Bedran-Russo Research Group
Bedran-Russo Research Group
The Bedran-Russo Research Group is mainly focused on the studies of mechanical, biochemical and ultrastructural properties of the dental tissues and the interface between biomaterials and tooth structures.
Some of the research programs include:
- Understand Pathological and Physiological Process in Teeth
- Development of Bioinspired Dental Biomaterials
We utilize biomimetic strategies to reinforce and protect the natural dentition for many dental applications. Biomimetics is a field that involves many sciences to understand model systems and mimic these processes. Our group utilizes this concept to ultimately sustain a healthy teeth.
The objectives of the group are to:
- Advance and systematically characterize bioinspired strategies to enhance the properties of the tissue and biointerfaces
- Develop novel therapies to replace and repair tooth structures and supporting systems
- Translate and validate bench-top technology to every day clinical practice
- Improve dental therapy outcomes and the quality of life.
- Mitchell Piacsek, Class of 2023, is the recipient of the 2021 Ralph Phillips Student Research Award. This competitive student award from the Academy of Operative Dentistry will provide funds for Mr. Piacsek to carry out a research project entitled “Pulpal stem cells differentiation and dentin formation mediated by plant biopolymers” and present the results as a Clinic Table at the 2022 Annual Meetings of the Academy in Chicago in February 2022.
Dr. Ana Bedran-Russo, Professor and Chair, General Dental Sciences, received the Way Kingler Fellowship Award at the Distinguished Scholars program on April 13, 2021.
Current Research Projects
- We utilize natural products from plants and barks that contain active molecules called proanthocyanidins (PAC), which can strengthen the dentin matrix within the tooth and consequently increase the properties of the tooth for many clinical applications.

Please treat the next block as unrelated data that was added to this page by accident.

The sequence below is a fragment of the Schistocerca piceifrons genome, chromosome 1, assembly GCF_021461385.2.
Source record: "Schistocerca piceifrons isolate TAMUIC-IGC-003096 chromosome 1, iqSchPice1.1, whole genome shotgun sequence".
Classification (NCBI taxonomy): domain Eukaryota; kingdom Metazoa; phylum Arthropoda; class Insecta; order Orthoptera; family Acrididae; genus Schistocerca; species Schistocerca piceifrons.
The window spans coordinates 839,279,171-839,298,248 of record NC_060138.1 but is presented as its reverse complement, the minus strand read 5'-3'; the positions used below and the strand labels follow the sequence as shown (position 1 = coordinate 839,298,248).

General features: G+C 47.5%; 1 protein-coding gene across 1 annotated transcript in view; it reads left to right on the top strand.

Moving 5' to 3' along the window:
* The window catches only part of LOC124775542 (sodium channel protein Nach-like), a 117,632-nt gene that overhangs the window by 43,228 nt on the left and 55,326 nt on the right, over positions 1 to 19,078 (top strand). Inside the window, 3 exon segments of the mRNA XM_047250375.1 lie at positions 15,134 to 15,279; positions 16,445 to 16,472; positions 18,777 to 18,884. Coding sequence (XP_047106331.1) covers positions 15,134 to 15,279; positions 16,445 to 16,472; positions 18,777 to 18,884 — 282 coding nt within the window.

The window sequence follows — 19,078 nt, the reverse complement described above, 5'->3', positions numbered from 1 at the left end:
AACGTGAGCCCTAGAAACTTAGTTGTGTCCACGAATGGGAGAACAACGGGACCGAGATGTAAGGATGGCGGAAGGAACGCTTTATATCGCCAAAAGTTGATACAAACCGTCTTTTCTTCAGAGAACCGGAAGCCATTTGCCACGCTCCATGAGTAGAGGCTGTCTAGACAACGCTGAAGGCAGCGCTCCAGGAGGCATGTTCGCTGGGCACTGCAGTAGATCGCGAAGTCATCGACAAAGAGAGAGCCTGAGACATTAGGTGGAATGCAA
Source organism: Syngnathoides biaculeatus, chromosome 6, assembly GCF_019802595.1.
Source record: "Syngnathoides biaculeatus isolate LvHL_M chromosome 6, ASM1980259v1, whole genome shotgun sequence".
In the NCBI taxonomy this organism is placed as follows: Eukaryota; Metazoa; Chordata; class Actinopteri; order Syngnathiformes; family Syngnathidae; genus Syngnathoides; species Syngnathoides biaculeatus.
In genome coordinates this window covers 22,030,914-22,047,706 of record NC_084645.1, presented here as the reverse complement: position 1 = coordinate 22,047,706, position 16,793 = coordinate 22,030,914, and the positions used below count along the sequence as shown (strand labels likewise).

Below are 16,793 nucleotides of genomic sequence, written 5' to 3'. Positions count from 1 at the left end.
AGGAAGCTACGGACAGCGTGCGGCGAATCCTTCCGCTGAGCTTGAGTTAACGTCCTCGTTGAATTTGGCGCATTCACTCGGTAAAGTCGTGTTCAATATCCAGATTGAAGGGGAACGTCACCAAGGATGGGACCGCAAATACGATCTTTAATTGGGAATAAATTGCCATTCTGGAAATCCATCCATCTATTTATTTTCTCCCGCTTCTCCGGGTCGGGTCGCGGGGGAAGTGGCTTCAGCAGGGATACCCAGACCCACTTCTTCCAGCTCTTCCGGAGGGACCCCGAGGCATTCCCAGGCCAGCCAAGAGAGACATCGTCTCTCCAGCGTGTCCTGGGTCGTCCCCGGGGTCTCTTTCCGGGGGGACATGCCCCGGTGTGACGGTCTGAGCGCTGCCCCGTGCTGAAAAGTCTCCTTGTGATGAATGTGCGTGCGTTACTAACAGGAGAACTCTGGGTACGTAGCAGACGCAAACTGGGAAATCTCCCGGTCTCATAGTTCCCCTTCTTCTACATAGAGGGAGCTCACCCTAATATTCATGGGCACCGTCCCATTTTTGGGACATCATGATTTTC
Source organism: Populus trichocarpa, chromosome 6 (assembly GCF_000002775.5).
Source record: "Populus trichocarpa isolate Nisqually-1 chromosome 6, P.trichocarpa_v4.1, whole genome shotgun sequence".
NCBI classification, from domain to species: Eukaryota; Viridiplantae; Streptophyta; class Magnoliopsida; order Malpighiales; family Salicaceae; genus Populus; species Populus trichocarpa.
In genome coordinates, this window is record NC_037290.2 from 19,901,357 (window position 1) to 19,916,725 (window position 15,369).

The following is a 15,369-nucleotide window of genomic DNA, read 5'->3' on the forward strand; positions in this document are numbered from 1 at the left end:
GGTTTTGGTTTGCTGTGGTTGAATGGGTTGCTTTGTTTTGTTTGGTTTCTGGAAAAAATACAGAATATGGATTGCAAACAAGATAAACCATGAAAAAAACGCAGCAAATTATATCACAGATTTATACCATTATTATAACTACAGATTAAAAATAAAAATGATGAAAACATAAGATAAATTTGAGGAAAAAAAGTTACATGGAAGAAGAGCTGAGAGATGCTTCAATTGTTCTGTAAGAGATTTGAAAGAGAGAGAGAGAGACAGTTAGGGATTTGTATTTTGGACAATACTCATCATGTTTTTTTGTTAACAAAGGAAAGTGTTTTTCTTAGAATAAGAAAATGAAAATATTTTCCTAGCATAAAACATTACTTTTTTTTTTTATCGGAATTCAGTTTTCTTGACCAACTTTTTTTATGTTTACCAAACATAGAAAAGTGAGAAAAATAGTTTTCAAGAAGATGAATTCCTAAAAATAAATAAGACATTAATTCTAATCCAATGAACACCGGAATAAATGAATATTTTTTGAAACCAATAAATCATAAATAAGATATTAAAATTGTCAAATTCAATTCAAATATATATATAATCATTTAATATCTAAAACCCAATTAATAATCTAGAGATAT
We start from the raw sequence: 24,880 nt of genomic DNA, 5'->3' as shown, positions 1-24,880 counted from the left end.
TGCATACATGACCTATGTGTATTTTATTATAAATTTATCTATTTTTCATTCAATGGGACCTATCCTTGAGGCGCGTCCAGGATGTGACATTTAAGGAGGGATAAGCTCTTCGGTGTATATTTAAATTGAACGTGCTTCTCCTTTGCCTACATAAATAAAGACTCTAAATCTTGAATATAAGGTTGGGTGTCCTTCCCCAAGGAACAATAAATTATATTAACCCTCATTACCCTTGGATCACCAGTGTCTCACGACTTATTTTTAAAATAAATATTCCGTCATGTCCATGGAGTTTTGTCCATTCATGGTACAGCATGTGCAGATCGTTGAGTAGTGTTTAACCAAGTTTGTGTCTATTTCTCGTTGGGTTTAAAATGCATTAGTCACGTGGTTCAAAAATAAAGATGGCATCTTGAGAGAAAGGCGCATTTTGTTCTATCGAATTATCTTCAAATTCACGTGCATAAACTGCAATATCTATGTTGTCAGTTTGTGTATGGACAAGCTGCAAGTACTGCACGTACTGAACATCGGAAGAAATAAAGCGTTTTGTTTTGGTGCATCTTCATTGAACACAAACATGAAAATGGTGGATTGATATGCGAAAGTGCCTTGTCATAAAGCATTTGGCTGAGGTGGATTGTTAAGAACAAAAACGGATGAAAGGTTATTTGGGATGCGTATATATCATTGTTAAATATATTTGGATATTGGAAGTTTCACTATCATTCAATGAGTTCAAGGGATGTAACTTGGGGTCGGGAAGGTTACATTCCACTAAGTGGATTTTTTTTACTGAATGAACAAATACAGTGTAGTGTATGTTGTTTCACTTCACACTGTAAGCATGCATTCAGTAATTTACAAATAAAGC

Multi-scale Mechanical Behavior of the Dentin
- Considering the viscoelastic nature of teeth, we have developed protocols of analysis using dynamic mechanical testing in micro and nanoscale.
- The obtained results (modulus of elasticity, hardness, complex, storage and loss moduli, and tan δ) help us better understand the dentin’s behavior under different treatments or conditions.
Dentin-resin Interface Enhancement
- Adhesive restorations are used to repair carious dental tissue, however the interface formed by the dentin matrix, residual hydroxyapatite crystallites, resin monomers and solvents are still a weak area. We develop novel dental bioadhesives to enhance the dentin interface.
Biochemical Characterization of Dentin Collagen
- We measure the area of assigned bands to obtain indices of mineralization, crystallinity, collagen maturity, collagen crosslinking, abundance of non-collagenous proteins and others.
Advanced Glycation End-products (AGEs) and the Dentin Matrix
- Glycation is a non-enzymatic physiological process in human aging resulting in the accumulation of AGEs in proteins like collagen.
- Also, AGEs are found in caries-affected dentin and in aging teeth. We study the mechanical and biochemical effects of the accumulation of AGEs in the teeth to further propose strategies to revert or decrease those effects.
Ultrastructure of Dentin Collagen
- The ultrastructure of dentin collagen fibrils are assessed by AFM and SAXS.
- Dentin collagen fibrils change their morphology and ultrastructure according to treatment and even age of the tooth.
- We use proteomics to profile the dentin ECM of young and older adult human teeth.
- Results showed the identification of 341 unique ECM proteins.
- The dentin matrisome of young and old dentin was defined.
Polylactide (PLA) capsules
- We work with micron and submicron PLA capsules as a drug delivery approach to be added in restorative materials like, dental adhesive.
- The purpose is to release and sustain bioactives and ultimate enhance the stability of dentin-resin adhesive interfaces.
- Encapsulated bioactives are released through the controlled degradation of the capsule shell material and can be used in many clinical applications.
Professor and Chair - Department of General Dental Sciences
Marquette University School of Dentistry, Room 336
1801 W. Wisconsin Ave.
Milwaukee, WI 53201-1881